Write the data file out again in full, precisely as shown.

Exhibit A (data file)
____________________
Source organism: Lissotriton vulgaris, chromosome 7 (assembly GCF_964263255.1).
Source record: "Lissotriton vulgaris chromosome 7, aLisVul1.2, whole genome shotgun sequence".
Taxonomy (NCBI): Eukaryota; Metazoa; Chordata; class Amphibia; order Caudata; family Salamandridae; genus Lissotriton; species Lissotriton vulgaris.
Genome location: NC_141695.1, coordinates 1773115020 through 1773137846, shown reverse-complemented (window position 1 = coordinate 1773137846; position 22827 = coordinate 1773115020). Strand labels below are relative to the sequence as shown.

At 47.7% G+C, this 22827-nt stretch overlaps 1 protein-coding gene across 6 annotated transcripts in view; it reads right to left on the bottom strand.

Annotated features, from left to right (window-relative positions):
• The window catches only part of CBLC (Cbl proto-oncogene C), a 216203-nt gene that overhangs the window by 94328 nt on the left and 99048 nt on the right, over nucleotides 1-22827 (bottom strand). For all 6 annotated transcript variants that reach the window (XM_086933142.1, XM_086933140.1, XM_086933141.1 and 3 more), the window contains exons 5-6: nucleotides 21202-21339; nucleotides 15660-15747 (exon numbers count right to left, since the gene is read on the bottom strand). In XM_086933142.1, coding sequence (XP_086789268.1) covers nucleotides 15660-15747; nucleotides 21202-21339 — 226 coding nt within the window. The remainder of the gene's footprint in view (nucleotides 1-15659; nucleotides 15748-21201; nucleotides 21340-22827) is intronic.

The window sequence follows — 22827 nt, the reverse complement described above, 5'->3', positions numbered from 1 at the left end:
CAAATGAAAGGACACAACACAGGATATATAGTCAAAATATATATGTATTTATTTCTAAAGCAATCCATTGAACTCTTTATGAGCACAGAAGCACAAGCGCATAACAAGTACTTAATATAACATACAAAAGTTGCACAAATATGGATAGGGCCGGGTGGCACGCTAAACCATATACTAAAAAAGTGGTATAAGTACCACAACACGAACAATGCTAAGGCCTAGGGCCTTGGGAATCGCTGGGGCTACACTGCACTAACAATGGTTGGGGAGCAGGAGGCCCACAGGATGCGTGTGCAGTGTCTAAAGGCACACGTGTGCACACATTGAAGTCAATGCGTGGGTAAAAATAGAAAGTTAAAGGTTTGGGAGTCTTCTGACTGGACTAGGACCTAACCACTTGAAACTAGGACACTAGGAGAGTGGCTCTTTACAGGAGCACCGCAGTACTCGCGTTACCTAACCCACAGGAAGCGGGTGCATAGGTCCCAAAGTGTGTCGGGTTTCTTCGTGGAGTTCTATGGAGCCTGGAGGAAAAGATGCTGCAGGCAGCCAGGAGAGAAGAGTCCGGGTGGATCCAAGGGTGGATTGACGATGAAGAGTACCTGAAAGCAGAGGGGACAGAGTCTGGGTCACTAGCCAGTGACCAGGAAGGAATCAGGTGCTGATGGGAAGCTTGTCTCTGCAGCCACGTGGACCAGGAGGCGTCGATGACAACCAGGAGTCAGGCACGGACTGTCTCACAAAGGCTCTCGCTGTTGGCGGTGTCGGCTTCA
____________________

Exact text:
Source organism: Lissotriton vulgaris, chromosome 7 (assembly GCF_964263255.1).
Source record: "Lissotriton vulgaris chromosome 7, aLisVul1.2, whole genome shotgun sequence".
Taxonomy (NCBI): Eukaryota; Metazoa; Chordata; class Amphibia; order Caudata; family Salamandridae; genus Lissotriton; species Lissotriton vulgaris.
Genome location: NC_141695.1, coordinates 1773115020 through 1773137846, shown reverse-complemented (window position 1 = coordinate 1773137846; position 22827 = coordinate 1773115020). Strand labels below are relative to the sequence as shown.

At 47.7% G+C, this 22827-nt stretch overlaps 1 protein-coding gene across 6 annotated transcripts in view; it reads right to left on the bottom strand.

Annotated features, from left to right (window-relative positions):
• The window catches only part of CBLC (Cbl proto-oncogene C), a 216203-nt gene that overhangs the window by 94328 nt on the left and 99048 nt on the right, over nucleotides 1-22827 (bottom strand). For all 6 annotated transcript variants that reach the window (XM_086933142.1, XM_086933140.1, XM_086933141.1 and 3 more), the window contains exons 5-6: nucleotides 21202-21339; nucleotides 15660-15747 (exon numbers count right to left, since the gene is read on the bottom strand). In XM_086933142.1, coding sequence (XP_086789268.1) covers nucleotides 15660-15747; nucleotides 21202-21339 — 226 coding nt within the window. The remainder of the gene's footprint in view (nucleotides 1-15659; nucleotides 15748-21201; nucleotides 21340-22827) is intronic.

The window sequence follows — 22827 nt, the reverse complement described above, 5'->3', positions numbered from 1 at the left end:
CAAATGAAAGGACACAACACAGGATATATAGTCAAAATATATATGTATTTATTTCTAAAGCAATCCATTGAACTCTTTATGAGCACAGAAGCACAAGCGCATAACAAGTACTTAATATAACATACAAAAGTTGCACAAATATGGATAGGGCCGGGTGGCACGCTAAACCATATACTAAAAAAGTGGTATAAGTACCACAACACGAACAATGCTAAGGCCTAGGGCCTTGGGAATCGCTGGGGCTACACTGCACTAACAATGGTTGGGGAGCAGGAGGCCCACAGGATGCGTGTGCAGTGTCTAAAGGCACACGTGTGCACACATTGAAGTCAATGCGTGGGTAAAAATAGAAAGTTAAAGGTTTGGGAGTCTTCTGACTGGACTAGGACCTAACCACTTGAAACTAGGACACTAGGAGAGTGGCTCTTTACAGGAGCACCGCAGTACTCGCGTTACCTAACCCACAGGAAGCGGGTGCATAGGTCCCAAAGTGTGTCGGGTTTCTTCGTGGAGTTCTATGGAGCCTGGAGGAAAAGATGCTGCAGGCAGCCAGGAGAGAAGAGTCCGGGTGGATCCAAGGGTGGATTGACGATGAAGAGTACCTGAAAGCAGAGGGGACAGAGTCTGGGTCACTAGCCAGTGACCAGGAAGGAATCAGGTGCTGATGGGAAGCTTGTCTCTGCAGCCACGTGGACCAGGAGGCGTCGATGACAACCAGGAGTCAGGCACGGACTGTCTCACAAAGGCTCTCGCTGTTGGCGGTGTCGGCTTCA